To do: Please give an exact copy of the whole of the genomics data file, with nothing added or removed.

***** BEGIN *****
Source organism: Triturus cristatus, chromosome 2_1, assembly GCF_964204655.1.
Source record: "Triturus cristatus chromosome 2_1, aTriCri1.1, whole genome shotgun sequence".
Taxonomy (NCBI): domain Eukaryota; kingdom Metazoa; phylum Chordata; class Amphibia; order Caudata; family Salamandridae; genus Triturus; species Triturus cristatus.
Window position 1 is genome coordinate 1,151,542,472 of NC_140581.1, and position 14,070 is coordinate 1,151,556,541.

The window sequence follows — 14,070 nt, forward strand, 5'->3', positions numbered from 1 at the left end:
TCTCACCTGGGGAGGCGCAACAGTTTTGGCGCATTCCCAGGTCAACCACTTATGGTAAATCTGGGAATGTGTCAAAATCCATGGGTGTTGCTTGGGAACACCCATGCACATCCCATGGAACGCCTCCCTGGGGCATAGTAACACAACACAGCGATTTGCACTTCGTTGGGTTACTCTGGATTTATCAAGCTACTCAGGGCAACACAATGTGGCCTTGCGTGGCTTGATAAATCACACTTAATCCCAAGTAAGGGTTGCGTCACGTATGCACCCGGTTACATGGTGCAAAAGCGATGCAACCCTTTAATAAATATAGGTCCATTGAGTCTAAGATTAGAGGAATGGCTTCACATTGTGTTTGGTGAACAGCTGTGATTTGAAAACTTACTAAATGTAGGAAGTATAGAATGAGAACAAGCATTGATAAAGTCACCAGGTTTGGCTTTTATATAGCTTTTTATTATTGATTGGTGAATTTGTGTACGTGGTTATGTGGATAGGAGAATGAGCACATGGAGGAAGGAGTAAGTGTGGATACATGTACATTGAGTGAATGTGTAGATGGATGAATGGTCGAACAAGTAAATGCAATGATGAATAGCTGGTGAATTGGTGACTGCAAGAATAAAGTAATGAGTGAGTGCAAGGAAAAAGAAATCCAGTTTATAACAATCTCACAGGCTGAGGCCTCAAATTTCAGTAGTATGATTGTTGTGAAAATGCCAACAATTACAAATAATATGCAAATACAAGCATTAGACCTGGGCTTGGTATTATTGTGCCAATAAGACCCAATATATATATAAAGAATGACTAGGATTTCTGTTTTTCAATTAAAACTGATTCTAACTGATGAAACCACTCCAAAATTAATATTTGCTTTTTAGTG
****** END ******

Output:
Source organism: Triturus cristatus, chromosome 2_1, assembly GCF_964204655.1.
Source record: "Triturus cristatus chromosome 2_1, aTriCri1.1, whole genome shotgun sequence".
Taxonomy (NCBI): domain Eukaryota; kingdom Metazoa; phylum Chordata; class Amphibia; order Caudata; family Salamandridae; genus Triturus; species Triturus cristatus.
Window position 1 is genome coordinate 1,151,542,472 of NC_140581.1, and position 14,070 is coordinate 1,151,556,541.

The window sequence follows — 14,070 nt, forward strand, 5'->3', positions numbered from 1 at the left end:
TCTCACCTGGGGAGGCGCAACAGTTTTGGCGCATTCCCAGGTCAACCACTTATGGTAAATCTGGGAATGTGTCAAAATCCATGGGTGTTGCTTGGGAACACCCATGCACATCCCATGGAACGCCTCCCTGGGGCATAGTAACACAACACAGCGATTTGCACTTCGTTGGGTTACTCTGGATTTATCAAGCTACTCAGGGCAACACAATGTGGCCTTGCGTGGCTTGATAAATCACACTTAATCCCAAGTAAGGGTTGCGTCACGTATGCACCCGGTTACATGGTGCAAAAGCGATGCAACCCTTTAATAAATATAGGTCCATTGAGTCTAAGATTAGAGGAATGGCTTCACATTGTGTTTGGTGAACAGCTGTGATTTGAAAACTTACTAAATGTAGGAAGTATAGAATGAGAACAAGCATTGATAAAGTCACCAGGTTTGGCTTTTATATAGCTTTTTATTATTGATTGGTGAATTTGTGTACGTGGTTATGTGGATAGGAGAATGAGCACATGGAGGAAGGAGTAAGTGTGGATACATGTACATTGAGTGAATGTGTAGATGGATGAATGGTCGAACAAGTAAATGCAATGATGAATAGCTGGTGAATTGGTGACTGCAAGAATAAAGTAATGAGTGAGTGCAAGGAAAAAGAAATCCAGTTTATAACAATCTCACAGGCTGAGGCCTCAAATTTCAGTAGTATGATTGTTGTGAAAATGCCAACAATTACAAATAATATGCAAATACAAGCATTAGACCTGGGCTTGGTATTATTGTGCCAATAAGACCCAATATATATATAAAGAATGACTAGGATTTCTGTTTTTCAATTAAAACTGATTCTAACTGATGAAACCACTCCAAAATTAATATTTGCTTTTTAGTG